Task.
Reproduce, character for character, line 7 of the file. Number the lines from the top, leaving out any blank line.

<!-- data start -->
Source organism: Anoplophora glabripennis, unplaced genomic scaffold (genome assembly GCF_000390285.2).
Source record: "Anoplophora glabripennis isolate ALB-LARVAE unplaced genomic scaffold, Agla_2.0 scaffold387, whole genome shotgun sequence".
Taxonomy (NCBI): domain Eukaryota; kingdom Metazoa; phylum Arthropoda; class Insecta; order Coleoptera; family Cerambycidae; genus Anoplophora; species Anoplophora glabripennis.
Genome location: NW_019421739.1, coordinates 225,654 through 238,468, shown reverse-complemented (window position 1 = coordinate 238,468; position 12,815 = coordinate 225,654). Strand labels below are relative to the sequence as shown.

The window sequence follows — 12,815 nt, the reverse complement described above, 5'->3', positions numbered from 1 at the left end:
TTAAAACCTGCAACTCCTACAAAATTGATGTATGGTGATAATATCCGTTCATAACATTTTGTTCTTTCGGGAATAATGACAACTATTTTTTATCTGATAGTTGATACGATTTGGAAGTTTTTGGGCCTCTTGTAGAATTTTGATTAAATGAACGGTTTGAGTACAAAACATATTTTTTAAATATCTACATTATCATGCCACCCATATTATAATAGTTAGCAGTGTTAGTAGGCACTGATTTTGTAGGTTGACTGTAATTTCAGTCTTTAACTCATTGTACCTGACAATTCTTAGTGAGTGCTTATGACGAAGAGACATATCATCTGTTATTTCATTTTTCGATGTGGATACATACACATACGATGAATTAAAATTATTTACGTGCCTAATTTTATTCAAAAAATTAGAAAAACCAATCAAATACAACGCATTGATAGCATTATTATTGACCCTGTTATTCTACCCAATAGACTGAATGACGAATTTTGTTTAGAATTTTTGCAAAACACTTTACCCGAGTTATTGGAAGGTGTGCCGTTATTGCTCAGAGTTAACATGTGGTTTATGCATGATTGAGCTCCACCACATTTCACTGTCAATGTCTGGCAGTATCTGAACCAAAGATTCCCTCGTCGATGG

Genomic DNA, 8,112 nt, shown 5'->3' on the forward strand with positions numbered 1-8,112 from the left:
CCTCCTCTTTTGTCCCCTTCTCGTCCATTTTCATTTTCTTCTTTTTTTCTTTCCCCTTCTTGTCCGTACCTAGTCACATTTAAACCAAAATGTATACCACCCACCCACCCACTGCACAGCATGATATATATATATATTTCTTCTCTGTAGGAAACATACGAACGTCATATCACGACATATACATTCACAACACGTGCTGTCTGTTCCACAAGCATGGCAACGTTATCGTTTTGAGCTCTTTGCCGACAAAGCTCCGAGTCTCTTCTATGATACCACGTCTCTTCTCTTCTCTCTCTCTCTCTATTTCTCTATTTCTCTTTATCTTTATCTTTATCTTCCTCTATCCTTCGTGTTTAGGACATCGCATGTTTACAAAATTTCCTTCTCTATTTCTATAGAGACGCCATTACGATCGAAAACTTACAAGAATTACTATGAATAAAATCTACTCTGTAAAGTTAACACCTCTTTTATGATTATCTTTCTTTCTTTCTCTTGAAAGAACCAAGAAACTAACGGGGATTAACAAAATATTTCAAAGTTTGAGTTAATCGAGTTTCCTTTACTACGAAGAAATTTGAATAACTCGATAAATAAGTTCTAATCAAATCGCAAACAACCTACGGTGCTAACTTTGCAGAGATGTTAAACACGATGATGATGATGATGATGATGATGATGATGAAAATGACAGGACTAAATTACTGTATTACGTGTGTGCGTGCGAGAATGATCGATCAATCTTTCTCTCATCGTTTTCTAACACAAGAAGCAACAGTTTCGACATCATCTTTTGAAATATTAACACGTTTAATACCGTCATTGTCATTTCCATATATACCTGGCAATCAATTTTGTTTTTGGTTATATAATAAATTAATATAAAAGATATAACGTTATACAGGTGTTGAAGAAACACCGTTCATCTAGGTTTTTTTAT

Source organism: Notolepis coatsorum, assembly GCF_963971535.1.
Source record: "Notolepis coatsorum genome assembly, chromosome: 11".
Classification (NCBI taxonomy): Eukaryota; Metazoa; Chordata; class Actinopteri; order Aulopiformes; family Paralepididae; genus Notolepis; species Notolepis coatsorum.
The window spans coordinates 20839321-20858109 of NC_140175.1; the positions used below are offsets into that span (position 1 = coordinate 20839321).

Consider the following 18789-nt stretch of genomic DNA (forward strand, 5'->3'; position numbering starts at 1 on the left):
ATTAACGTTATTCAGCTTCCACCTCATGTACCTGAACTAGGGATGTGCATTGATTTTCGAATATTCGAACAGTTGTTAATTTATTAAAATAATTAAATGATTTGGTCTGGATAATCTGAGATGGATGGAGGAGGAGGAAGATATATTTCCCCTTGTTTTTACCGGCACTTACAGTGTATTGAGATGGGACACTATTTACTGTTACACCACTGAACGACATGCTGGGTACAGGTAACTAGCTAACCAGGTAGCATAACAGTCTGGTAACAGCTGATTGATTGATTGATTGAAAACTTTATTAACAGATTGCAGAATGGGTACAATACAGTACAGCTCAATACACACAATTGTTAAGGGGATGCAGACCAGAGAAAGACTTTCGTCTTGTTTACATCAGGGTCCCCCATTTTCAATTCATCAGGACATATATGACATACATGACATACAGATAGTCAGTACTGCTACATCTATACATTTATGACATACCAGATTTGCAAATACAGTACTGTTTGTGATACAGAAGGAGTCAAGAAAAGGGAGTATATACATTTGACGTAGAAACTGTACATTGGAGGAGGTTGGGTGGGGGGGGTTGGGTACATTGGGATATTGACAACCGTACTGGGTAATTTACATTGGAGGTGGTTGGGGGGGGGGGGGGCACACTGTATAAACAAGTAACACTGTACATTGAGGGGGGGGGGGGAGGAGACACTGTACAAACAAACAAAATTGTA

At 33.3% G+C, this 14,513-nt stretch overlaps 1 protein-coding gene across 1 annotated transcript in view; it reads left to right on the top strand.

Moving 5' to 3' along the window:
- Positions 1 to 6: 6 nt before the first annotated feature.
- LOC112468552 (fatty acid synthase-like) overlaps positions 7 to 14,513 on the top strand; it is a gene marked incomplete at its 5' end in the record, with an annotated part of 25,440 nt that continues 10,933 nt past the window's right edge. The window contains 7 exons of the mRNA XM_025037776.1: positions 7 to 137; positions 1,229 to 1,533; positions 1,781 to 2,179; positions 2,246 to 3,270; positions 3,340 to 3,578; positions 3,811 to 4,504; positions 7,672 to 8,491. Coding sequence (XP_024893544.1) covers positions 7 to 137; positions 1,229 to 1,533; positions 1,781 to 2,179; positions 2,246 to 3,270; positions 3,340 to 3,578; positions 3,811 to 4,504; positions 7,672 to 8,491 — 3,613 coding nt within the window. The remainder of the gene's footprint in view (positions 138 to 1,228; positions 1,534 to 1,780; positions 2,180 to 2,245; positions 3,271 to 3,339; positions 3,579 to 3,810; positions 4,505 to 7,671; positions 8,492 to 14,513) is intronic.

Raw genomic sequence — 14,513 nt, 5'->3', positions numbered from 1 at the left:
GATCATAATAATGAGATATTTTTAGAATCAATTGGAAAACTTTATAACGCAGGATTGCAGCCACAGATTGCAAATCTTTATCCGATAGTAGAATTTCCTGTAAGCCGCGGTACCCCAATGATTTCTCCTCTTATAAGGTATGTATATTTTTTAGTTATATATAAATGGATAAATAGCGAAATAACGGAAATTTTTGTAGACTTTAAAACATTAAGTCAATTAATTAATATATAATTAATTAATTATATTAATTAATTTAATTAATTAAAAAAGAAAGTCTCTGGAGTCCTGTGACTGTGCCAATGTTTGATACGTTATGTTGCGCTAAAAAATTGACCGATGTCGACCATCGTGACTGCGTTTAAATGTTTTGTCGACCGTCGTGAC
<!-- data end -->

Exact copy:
Genomic DNA, 8,112 nt, shown 5'->3' on the forward strand with positions numbered 1-8,112 from the left: